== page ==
"Amazing pics, but I didn't see any from the safari," Burt said to the couple after the waiter had taken their order. "Where were all the leopards?"
"Well, unfortunately Lewis got up close and personal with some Brazilian wildlife at one of our stops," Victoria replied. "My 'intrepid' photographer was out of commission for the last two days of the trip."
"What happened?" Wendy asked.
"A bit of a run-in with a chimp. Nasty little fucker." Lewis held up his right arm. "He left me this."
"That looks bad," she said.
"The bite's nothing... the old ego took the real beating."
At this point his wife jumped in to clarify her spouse's statement for their two companions. "Lewis was determined to get a selfie with him taming the wildlife down there."
"Sucker punched by a monkey!" Lewis said getting laughs from all three of his tablemates. He began chuckling along with them until his chortle changed into a drawn-out cough.
Burt glanced at his friend. "It looks like you might've brought back more than an injury."
"It's just jet lag," wheezed Mr. Sutton.
At the next table, a patron rubbed her eyes after her contact lens had caused an irritation in her corona. In doing so, she sent the infected microbes from Lewis' saliva straight into her bloodstream. This invitation, in addition to free passage into her lungs, was an unusual welcome for a germ that had lain dormant in the jungle for over 50 years.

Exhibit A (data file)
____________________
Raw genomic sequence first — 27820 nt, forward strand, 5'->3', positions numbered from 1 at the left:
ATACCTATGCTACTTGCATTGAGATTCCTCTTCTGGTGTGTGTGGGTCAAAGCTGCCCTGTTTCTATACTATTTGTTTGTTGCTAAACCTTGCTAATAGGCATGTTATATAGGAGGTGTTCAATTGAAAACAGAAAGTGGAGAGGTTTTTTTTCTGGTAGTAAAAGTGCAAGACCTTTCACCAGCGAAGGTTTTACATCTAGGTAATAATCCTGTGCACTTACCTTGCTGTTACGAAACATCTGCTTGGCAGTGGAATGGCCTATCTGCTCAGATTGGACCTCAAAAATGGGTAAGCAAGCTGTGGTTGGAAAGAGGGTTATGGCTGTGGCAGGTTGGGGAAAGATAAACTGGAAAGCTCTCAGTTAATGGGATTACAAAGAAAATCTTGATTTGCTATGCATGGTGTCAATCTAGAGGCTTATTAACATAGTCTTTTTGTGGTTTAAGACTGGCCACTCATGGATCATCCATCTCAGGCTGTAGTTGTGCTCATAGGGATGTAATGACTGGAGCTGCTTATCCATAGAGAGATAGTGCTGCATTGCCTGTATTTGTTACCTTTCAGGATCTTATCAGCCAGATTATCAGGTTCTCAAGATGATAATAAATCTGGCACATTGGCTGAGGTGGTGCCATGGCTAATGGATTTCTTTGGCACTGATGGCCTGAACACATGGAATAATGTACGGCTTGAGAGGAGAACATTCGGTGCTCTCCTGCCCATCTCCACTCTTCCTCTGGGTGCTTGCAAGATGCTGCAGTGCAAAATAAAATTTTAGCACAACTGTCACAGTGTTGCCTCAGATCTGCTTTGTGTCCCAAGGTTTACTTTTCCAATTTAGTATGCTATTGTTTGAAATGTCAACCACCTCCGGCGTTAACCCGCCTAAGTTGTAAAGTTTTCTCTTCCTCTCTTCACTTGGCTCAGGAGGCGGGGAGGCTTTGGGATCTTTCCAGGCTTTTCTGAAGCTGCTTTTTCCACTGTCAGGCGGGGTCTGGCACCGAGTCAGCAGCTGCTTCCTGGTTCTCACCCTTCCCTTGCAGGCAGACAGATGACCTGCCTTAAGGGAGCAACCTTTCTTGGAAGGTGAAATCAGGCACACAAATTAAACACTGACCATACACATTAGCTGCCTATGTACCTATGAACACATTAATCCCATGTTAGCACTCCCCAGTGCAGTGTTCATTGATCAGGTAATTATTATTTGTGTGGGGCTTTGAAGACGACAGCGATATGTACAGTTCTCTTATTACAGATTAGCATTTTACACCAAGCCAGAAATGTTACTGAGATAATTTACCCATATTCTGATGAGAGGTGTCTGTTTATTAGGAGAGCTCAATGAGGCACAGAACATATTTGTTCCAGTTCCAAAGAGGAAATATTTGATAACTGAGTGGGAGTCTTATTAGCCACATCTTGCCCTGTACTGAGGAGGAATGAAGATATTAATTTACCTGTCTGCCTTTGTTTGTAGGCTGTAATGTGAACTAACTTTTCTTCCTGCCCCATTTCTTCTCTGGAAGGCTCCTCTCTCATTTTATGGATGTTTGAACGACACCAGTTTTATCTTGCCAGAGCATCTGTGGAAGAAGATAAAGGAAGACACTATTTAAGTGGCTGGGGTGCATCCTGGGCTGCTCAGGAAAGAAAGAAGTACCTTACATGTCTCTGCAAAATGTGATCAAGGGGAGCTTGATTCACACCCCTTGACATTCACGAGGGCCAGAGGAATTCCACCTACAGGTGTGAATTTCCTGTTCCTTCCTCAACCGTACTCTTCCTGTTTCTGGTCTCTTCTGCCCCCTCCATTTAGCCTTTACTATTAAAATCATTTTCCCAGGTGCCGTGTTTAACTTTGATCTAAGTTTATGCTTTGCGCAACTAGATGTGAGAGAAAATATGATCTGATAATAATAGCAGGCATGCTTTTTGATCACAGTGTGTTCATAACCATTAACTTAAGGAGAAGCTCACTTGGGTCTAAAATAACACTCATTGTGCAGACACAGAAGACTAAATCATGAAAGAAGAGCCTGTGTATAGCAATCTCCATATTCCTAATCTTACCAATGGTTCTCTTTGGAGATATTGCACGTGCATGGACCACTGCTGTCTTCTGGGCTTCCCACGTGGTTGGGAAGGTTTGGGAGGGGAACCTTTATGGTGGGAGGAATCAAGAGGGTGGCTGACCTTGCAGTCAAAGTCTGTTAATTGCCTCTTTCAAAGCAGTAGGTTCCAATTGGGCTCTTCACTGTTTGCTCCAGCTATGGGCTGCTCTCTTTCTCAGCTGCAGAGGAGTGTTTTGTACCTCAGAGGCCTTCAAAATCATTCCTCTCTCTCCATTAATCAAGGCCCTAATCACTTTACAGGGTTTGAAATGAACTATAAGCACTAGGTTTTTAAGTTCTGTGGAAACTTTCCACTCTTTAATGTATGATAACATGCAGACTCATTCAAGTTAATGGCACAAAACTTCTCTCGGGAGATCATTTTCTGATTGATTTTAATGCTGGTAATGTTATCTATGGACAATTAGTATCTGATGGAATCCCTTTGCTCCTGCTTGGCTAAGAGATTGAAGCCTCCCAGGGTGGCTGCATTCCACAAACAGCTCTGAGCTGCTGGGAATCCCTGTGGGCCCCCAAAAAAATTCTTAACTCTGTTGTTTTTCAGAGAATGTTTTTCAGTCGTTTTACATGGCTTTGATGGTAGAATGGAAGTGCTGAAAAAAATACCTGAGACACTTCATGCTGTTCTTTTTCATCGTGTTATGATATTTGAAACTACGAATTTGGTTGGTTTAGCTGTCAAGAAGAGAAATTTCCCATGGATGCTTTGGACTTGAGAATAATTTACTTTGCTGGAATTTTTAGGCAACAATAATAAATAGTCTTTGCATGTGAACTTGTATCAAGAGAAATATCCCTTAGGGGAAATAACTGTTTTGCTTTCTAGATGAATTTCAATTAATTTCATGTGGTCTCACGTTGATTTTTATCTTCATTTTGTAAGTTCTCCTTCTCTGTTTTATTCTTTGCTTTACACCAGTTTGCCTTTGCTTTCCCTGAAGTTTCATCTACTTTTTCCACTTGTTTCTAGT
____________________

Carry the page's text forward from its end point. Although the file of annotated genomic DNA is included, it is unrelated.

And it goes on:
One morning, I was watching CNN in my family's living room. A male announcer in his 50s, with a lot of grey hair from all the shit he'd seen reporting for 25 years, gave a broadcast of the day's news.
"This week, Jews and Palestinians have been involved in some of the worst fighting in Israel in over 20 years. In other news, more hate crimes in Germany as neo-Nazis set fire to another synagogue."
Having been hooked on current events since the first time I'd picked up a newspaper, I knew that this recent rash of violence was unusual. Something had really changed, and I didn't understand why everyone seemed to be throwing down at other groups all the time now. As I was watching TV, my mother, Rebecca Ogden, who wore a floral scarf kimono jacket and dark jeans, walked in. My mom was an attorney at a downtown legal firm. She'd married my father right out of law school. They had met at a party that one of my dad's Chinese med school colleagues had thrown. As the products of a mixed marriage, we her children had been sheltered from a lot of the impulses for in-fighting that had taken place between groups throughout the course of history. She'd hoped for both our sakes that graffiti swastikas were just a passing social phase.
"Mom, why does everybody hate each other these days?" I asked.
"Do remember the way you and Sara fought when we spent a week up in that cabin?"
"Well, the internet, immigration, the world's a smaller place today than it once was. That takes some getting used to."
I thought about what my mom said. While I hated to admit it, her explanation felt legit.